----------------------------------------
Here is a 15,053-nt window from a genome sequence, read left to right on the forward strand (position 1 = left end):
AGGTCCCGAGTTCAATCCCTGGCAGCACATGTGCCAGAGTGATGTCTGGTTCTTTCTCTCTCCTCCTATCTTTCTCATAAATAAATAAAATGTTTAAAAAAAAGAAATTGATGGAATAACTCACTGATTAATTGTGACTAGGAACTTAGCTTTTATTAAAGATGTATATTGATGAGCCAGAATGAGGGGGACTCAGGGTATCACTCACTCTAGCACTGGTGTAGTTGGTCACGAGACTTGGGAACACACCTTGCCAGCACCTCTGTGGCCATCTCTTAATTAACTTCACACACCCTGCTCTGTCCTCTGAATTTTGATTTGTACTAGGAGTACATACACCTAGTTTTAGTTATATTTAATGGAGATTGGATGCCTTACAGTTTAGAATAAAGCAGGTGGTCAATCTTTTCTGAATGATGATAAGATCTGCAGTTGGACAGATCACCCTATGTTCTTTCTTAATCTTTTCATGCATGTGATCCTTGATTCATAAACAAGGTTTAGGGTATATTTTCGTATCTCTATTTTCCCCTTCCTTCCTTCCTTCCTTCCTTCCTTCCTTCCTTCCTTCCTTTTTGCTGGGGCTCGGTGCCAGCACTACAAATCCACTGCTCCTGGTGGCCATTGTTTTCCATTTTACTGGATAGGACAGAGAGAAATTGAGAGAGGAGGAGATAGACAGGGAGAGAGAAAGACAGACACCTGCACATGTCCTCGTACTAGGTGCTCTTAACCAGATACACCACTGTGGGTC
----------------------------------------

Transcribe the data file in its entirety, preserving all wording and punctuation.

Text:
Here is a 15,053-nt window from a genome sequence, read left to right on the forward strand (position 1 = left end):
AGGTCCCGAGTTCAATCCCTGGCAGCACATGTGCCAGAGTGATGTCTGGTTCTTTCTCTCTCCTCCTATCTTTCTCATAAATAAATAAAATGTTTAAAAAAAAGAAATTGATGGAATAACTCACTGATTAATTGTGACTAGGAACTTAGCTTTTATTAAAGATGTATATTGATGAGCCAGAATGAGGGGGACTCAGGGTATCACTCACTCTAGCACTGGTGTAGTTGGTCACGAGACTTGGGAACACACCTTGCCAGCACCTCTGTGGCCATCTCTTAATTAACTTCACACACCCTGCTCTGTCCTCTGAATTTTGATTTGTACTAGGAGTACATACACCTAGTTTTAGTTATATTTAATGGAGATTGGATGCCTTACAGTTTAGAATAAAGCAGGTGGTCAATCTTTTCTGAATGATGATAAGATCTGCAGTTGGACAGATCACCCTATGTTCTTTCTTAATCTTTTCATGCATGTGATCCTTGATTCATAAACAAGGTTTAGGGTATATTTTCGTATCTCTATTTTCCCCTTCCTTCCTTCCTTCCTTCCTTCCTTCCTTCCTTCCTTCCTTTTTGCTGGGGCTCGGTGCCAGCACTACAAATCCACTGCTCCTGGTGGCCATTGTTTTCCATTTTACTGGATAGGACAGAGAGAAATTGAGAGAGGAGGAGATAGACAGGGAGAGAGAAAGACAGACACCTGCACATGTCCTCGTACTAGGTGCTCTTAACCAGATACACCACTGTGGGTC